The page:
The Parols on Fifth Avenue

Outgoing Consul General Elmer Cato and wife Melanie Cato (in red dress) welcome guests to the consulate building amid the sparkle of the giant Christmas lantern. Philippine Consulate photo

By Claire Mercado-Obias

New York City during the holidays is as magical as how it is portrayed in the movies: sparkly lights, dazzling decorations, people dressed up like eskimos, young and old gliding on the skating rink, carols sung by a choir, the smell of fresh pine trees, the warmth of hot chocolate, and the possibility of snow. But not to be outdone by the elaborate store window displays and the Rockefeller Christmas Tree are the parols on 556 Fifth Avenue. This is where the Philippine Consulate General in New York is located. 

Throughout the year, Filipinos in the area come here to process passports or fulfill absentee voting. Visiting Pinoys from all over the world can’t help but take a photo at the entrance, right by the “Philippines” sign and the giant flag, as if paying respects to the mother ship. In many ways it is home away from home, especially when it is festooned with multiple parols. Like the star in Bethlehem, the parols beckon Filipinos, inviting them to enter, for the Philippine Consulate is also a place where our traditions are kept sacred.

In early December, they host the Simbang Gabi sa Konsulado, a series of nine evening novena masses in preparation for Christmas. On its 34th year, the theme was Pasko: Magdiwang, Magpasalamat at Magkaisa (Christmas: Celebrate, Give Thanks and Be One). In the thick of a busy season, it is always an opportunity to celebrate Christmas, Pinoy-style, through faith and fellowship.

Outgoing Consul General Elmer Cato helped us reflect on these Filipino traditions. 

CMO: The Philippine Consulate is decorated with colorful parols, and new ones were added this year.  Can you tell us more about your newest acquisitions?

ConGen Cato: Parols (Philippine Christmas lanterns) have adorned the Philippine Center during the holiday season as far back as the mid-1980s. But this is the first time we are having giant lanterns here on the East Coast. This was made possible by the Provincial Government of Pampanga through Governor Dennis Pineda who visited New York last year. What we have are actually mini-giant lanterns as these are smaller than the 15- to 24-foot diameter lanterns that we see during the annual Giant Lantern Festival, but these are bigger than the Christmas lanterns that we normally see in the Philippines and in other parts of the world. The biggest measures eight feet in diameter with close to a thousand light bulbs, while the other measures six feet tall with more than 500 light bulbs.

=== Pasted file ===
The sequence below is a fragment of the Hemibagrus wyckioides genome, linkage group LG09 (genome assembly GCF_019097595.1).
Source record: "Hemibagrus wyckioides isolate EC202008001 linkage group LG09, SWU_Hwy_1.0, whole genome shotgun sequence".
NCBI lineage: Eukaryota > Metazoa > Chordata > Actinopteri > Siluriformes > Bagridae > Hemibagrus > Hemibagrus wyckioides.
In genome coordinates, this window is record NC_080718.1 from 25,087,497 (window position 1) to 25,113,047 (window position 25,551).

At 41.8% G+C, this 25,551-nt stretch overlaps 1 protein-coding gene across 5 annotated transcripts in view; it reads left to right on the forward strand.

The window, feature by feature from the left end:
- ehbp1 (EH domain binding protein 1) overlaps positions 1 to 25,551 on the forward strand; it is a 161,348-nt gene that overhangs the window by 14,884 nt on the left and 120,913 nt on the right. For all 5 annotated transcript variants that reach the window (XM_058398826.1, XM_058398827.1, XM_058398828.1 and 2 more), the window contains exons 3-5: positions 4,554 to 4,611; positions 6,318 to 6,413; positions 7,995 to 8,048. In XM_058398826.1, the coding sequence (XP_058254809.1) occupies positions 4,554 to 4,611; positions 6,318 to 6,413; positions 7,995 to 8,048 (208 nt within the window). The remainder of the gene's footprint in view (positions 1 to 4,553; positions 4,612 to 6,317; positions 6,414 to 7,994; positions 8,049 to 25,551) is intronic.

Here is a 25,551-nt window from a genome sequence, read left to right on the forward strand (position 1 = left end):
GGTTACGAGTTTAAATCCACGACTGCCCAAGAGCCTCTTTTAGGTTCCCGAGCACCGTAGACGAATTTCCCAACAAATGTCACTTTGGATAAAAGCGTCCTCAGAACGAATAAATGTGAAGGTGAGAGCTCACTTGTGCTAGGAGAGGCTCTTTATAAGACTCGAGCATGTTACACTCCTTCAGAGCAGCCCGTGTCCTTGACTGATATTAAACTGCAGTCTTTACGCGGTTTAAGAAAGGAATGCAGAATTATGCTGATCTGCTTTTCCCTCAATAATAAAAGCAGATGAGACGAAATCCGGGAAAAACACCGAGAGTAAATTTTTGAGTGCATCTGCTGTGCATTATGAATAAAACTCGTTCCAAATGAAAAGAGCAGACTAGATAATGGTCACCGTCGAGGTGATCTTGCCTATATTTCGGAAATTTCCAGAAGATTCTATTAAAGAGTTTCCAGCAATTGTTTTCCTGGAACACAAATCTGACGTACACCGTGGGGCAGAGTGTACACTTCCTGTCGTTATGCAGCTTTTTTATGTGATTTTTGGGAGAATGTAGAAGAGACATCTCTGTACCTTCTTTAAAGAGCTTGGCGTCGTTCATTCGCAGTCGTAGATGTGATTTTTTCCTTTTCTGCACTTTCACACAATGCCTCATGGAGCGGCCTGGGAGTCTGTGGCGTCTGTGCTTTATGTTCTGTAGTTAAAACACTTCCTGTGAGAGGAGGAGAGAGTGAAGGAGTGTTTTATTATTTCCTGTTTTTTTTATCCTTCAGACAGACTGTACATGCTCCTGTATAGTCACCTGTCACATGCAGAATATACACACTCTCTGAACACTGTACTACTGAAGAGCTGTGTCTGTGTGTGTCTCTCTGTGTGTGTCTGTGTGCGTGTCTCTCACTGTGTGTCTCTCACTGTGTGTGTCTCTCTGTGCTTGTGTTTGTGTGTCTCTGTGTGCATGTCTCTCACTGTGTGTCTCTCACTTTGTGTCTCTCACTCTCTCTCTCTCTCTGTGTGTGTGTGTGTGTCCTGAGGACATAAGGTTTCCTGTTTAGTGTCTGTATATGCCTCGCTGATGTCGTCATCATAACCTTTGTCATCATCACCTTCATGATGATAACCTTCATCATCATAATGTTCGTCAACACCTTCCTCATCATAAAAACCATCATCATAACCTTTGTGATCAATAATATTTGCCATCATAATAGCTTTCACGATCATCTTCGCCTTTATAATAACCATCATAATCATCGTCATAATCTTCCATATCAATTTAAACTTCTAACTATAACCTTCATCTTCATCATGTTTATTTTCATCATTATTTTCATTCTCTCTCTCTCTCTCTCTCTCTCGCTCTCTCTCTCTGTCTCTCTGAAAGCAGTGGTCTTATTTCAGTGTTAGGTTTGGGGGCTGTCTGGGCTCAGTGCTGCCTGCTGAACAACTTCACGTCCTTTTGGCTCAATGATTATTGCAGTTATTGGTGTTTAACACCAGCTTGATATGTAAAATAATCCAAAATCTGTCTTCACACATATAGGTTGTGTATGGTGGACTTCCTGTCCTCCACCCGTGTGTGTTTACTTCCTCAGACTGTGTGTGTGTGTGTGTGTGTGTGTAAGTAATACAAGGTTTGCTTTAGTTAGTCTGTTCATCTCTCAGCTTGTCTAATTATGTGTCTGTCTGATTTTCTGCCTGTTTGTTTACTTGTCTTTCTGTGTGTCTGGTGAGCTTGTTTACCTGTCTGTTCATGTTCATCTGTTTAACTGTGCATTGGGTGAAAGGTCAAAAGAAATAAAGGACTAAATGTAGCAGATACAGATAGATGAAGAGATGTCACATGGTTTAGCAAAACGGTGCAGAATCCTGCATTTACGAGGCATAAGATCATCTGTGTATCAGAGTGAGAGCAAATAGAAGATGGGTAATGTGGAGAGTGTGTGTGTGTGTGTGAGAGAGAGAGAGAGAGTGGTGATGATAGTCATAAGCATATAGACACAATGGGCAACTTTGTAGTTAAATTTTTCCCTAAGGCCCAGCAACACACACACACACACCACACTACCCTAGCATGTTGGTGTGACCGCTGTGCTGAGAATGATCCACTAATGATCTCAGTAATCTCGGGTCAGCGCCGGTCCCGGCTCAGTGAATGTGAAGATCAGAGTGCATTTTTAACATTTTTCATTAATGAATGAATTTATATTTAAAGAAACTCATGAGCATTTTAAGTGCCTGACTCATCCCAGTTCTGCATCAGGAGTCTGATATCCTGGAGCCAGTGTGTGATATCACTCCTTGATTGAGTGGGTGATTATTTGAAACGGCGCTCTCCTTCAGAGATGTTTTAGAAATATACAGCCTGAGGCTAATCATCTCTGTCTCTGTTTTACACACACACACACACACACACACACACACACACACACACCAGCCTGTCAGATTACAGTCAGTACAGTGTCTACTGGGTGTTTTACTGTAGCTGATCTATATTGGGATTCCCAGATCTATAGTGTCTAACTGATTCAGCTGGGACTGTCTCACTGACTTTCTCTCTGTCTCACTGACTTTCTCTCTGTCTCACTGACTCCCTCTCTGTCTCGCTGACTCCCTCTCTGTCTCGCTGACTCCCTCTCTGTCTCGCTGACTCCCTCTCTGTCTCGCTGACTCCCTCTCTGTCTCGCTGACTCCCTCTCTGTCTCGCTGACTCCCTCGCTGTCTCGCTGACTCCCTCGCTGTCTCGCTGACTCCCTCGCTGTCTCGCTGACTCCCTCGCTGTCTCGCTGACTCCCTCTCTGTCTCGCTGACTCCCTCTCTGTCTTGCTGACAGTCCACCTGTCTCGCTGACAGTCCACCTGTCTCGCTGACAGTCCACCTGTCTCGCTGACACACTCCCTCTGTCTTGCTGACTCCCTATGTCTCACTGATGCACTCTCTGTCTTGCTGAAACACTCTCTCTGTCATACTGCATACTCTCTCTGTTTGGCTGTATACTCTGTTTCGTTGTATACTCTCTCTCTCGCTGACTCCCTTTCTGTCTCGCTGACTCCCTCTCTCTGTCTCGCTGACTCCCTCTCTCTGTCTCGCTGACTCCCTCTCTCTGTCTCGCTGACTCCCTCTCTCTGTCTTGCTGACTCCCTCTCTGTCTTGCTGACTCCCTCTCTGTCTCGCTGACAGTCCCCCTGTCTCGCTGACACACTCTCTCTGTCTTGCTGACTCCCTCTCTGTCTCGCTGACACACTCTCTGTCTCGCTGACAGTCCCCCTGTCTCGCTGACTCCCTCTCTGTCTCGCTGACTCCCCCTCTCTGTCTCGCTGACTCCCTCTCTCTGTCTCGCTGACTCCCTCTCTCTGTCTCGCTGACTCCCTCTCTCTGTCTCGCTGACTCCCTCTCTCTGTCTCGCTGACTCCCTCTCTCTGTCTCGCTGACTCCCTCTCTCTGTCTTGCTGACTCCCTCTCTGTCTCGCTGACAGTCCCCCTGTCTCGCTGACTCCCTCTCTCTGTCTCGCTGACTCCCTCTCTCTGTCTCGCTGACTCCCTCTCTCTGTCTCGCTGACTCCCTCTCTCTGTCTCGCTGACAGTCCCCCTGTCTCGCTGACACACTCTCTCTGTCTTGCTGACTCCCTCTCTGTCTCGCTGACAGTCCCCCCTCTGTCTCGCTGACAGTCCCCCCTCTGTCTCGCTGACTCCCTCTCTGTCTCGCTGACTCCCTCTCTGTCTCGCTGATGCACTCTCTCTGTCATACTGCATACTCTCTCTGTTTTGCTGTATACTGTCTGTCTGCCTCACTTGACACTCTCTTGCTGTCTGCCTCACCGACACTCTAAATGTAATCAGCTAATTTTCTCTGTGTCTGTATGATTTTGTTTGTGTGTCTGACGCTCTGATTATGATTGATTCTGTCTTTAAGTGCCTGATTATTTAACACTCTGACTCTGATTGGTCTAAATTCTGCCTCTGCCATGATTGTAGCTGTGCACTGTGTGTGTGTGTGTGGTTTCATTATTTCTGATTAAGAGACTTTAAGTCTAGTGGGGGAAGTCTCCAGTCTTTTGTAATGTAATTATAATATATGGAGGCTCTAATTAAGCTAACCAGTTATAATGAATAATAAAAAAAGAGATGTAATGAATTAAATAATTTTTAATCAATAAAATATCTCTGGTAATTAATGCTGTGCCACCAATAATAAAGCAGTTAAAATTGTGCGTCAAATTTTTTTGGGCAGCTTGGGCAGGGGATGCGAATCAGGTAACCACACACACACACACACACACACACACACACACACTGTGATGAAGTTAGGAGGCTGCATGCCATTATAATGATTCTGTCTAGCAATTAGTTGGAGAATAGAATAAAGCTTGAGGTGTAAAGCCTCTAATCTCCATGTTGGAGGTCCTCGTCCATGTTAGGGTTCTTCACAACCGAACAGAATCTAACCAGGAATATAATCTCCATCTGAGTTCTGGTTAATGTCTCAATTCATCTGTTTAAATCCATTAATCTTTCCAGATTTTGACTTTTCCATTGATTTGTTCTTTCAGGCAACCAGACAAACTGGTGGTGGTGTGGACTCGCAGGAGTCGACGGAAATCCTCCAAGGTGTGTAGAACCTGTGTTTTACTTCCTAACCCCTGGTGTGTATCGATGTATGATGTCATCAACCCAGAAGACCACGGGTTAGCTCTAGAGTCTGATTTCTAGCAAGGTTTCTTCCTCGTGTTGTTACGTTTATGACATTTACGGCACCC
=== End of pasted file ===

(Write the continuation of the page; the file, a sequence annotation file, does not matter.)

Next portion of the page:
The star-shaped lanterns adorning the Philippine Consulate are a beacon of hope and home. Photos by Claire Mercado-Obias

With many Filipinos working in New York missing their families and friends in the Philippines, during the Christmas season, the Philippine Consulate General in New York wanted to spread a little holiday cheer – the Filipino way – by having giant parols light up the street outside the Philippine Center.

For the Filipino, the parol is a symbol of hope, an expression of faith, and a reminder to remain resilient amidst personal hardships and societal challenges. This is the same message the Philippine Consulate General in New York wishes to share with everyone in the United States. 

CMO: Why is it important to uphold Filipino traditions like the parol display and Simbang Gabi in the Philippine Consulate year after year?

ConGen Cato: These most cherished events – the Simbang Gabi sa Konsulado and the Parol Lighting – are a means to honor our Filipino heritage and demonstrate our Filipino spirituality despite being away from the motherland. These Filipino traditions preserve and promote our unique Filipino identity as Filipino immigrants continue to make the United States of America their home.  

CMO: How might we encourage the younger generation to appreciate and continue these traditions?

ConGen Cato: For this, we would need the support of the Filipino community to bring their children, grandchildren, nieces and nephews to community and cultural events at the Philippine Center, such as our Paaralan Sa Konsulado, Sinehan sa Konsulado, and other cultural events, apart from the Simbang Gabi sa Konsulado. By attending these events, the Filipino-American youth would realize themselves the importance of staying connected to their roots. 

At the Kalayaan Hall, where the Simbang Gabi takes place, an altar and manger were set up in the front and a row of nine different parols were displayed at the back. Nine unique parols, each one decorated by the groups that sponsored the novena masses, and a new one lit during a parol lighting ceremony before the mass. It was a solemn moment to admire the handmade parols and their meaning in our modern times, capped with a blessing by the priest.

Each parol also represented the values that we Filipinos hold dear: pagmamahalan (love), pamilya (family), kapayapaan (peace), pakikipagkapwa-tao (respect for others), pag-asa (hope), pananampalataya (faith), pagkakaisa (unity), kaluwalhatian (glory), and pasasalamat (gratitude).

May we all receive these this Christmas and in the coming New Year.

Claire Mercado-Obias is a writer, food stylist, and pastry chef. Her favorite Christmas traditions are Simbang Gabi, decorating with parol ornaments made from capiz, and feasting on Bibingka. 


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